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Lorne Lovett knows all about the benefits of keeping fit. The guy's been running and biking and swimming and participating in marathons and triathlons (and even an "ultra" triathlon -- 10K swim, 420K bike, 85K run) for decades.
So is it any wonder that he enjoys spreading the word? A teacher at Skaha Lake Middle School, Lovett, now at the tender of age of 60 but looking leaner than a lot of guys half his age, is the driving force behind that school's cycling initiative -- an initiative that Friday morning saw 170 Grade 7 students bike across the city in one giant peloton to LocoLanding Adventure Park.
Actually, peleton might be the wrong word. The kids Friday morning weren't exactly in one big group. They may have started that way, but by the time they'd navigated the entire channel pathway and hit Loco, they were spread out over a couple kilometers. Thankfully, there were a lot of cycling teachers out there too -- one at every key juncture -- to make sure everything unfolded as it should.
And even though it was drizzly and cloudy and far from the near-summery day you'd expect on June 17th, the kids seemed to have a blast. Almost the end of the school year, a bike trip to LocoLanding -- we understand the sentiment.
"We start off in the fall with riding around the school, just in the parking lot and around the complex," said Lovett. "And we do drills and looking over your shoulder. Eventually we get to the point where they can go up curbs. Eventually they can ride in a line safely, without overlapping and knowing how to brake at speed, that kind of thing.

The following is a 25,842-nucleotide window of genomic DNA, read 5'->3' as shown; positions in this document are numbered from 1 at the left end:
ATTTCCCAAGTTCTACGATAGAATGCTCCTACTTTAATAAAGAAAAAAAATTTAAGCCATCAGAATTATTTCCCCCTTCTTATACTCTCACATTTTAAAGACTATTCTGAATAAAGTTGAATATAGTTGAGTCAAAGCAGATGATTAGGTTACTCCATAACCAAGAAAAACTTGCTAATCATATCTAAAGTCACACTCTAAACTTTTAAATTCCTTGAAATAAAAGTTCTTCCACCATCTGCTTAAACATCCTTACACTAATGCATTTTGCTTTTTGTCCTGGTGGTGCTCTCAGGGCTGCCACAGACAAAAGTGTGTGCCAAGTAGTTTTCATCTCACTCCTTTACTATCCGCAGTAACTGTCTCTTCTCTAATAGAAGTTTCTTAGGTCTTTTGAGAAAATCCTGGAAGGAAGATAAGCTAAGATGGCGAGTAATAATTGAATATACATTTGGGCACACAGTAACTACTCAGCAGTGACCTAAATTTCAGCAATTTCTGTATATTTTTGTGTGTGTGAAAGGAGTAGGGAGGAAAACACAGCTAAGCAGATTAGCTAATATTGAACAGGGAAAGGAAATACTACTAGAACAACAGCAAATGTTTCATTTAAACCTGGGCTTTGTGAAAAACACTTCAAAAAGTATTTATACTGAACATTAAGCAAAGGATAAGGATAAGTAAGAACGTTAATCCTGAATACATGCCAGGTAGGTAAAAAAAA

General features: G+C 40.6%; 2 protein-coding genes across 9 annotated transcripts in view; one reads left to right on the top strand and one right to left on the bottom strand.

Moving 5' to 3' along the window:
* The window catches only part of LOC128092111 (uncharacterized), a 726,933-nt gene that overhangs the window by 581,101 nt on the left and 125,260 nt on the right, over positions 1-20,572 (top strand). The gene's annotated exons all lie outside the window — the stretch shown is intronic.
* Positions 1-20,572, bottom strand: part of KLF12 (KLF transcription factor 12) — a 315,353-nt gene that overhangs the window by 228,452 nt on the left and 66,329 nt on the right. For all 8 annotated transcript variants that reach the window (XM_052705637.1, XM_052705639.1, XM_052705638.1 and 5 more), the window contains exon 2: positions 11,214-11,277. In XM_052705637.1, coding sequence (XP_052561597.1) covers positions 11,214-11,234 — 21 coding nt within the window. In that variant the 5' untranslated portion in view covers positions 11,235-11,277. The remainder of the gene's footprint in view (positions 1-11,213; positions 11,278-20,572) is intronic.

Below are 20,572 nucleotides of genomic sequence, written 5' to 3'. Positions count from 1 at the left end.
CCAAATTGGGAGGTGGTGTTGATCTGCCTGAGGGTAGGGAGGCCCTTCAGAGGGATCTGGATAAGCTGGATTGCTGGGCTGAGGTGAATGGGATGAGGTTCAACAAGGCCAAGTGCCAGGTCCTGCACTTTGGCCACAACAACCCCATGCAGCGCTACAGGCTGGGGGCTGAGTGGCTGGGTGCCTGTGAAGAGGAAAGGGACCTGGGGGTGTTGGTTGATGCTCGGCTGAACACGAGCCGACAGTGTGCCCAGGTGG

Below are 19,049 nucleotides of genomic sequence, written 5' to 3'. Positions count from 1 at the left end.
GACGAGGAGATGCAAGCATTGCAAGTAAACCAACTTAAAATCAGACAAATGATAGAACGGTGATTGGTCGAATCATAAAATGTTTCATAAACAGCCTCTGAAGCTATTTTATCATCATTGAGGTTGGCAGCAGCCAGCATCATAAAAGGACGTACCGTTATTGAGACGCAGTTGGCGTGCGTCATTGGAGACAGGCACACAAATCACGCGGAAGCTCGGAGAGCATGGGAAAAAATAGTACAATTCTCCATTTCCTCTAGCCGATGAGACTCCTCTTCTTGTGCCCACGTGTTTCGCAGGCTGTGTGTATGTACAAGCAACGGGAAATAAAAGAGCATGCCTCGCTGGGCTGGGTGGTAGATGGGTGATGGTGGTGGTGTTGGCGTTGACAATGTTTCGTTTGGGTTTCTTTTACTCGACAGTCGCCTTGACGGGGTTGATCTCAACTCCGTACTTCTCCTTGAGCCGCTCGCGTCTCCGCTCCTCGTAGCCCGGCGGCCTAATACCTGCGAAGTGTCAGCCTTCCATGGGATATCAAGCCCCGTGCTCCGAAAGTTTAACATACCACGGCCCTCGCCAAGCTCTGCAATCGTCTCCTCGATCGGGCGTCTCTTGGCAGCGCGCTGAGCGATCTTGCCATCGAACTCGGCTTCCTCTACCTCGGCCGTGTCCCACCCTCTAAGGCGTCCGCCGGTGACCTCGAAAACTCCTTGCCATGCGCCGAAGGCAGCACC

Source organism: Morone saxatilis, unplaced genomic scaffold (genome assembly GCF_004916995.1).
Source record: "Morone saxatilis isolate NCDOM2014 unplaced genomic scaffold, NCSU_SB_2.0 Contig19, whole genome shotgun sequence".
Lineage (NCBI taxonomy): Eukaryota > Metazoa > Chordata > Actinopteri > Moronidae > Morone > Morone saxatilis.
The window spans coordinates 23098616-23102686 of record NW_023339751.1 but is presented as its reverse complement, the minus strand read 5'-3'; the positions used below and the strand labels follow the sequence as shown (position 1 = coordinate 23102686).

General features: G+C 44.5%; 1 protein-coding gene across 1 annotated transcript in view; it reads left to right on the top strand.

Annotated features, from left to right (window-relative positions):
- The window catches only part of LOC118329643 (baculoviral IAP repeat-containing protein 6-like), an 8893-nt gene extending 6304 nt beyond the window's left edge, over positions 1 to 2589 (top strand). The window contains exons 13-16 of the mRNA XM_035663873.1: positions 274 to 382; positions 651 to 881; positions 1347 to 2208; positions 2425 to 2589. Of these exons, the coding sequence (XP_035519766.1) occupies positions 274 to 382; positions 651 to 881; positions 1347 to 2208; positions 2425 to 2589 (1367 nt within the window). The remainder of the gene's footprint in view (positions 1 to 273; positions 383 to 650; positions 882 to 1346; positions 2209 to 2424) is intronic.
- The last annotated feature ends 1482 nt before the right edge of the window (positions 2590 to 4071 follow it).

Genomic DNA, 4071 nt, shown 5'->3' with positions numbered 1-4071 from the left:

"Then we take them to the beach, in class groups. One of the kids will be a leader, and we'll just ride along. We'll do it two or three times a week. It's part of our PE program."
Lovett, who launched the initiative approximately "15 years ago, with one ride a year," believes bikes aren't just a way of keeping healthy and having fun, but an important transportation option too.
"If you're in Europe,' he said, "this is part of your life. It's a lifestyle choice.
"Like today, we didn't pay hundreds per bus to get us here. We didn't have to do that. And the money we saved paid for them to get in here. So they essentially get in here for free."
And it's not just about riding. It's also about maintaining the bikes.
"When COVID started," he said, "we made a decision at the school to buy ten bikes. We bought them (Trek Marlin 4s) at the Bike Barn and they gave us a good deal. So now there's ten of these and five others the school owns and I've refurbished.
"We bring them in and show the kids how to check the cables and tighten bolts and make sure the air pressure is up. There are a bunch of kids now where biking is their main sport."
Lovett, who personally owns numerous bikes and these days favours gravel bikes for leisure rides with his wife from their home in Kaleden, watched the last of his students arrive and smiled.
"The staff at Skaha Lake is really supportive of this," he said. "The administrations fantastic. They know it's the best thing for the kids.
"It reduces stress too. When they get here, you can just see the difference."
Students and cyclists Lauren and Hannah each said the initiative has made them feel more comfortable -- and capable -- on a bike.
"I didn't really bike much before this," said Hannah. "Usually I wouldn’t go biking unless I really had to, but now I feel more comfortable biking in front of anyone. I can go longer distances now too."
"We've been going once or twice a week," said Lauren. "I don’t really bike unless it's a school thing, so this really helped me in going as far as we did. Biking was really tiring, but this just improves it."
Comments that would undoubtedly make Lorne Lovett happy.
"These are 12 year olds," he said. "There are kids here who've never ridden before. And they've all bought in. You can see they've all bought in.
"It's like an adventure for them, and it's something they'll continue to do. I look at it like they'll become lifelong cyclists. And if we don’t do it early enough, they might not."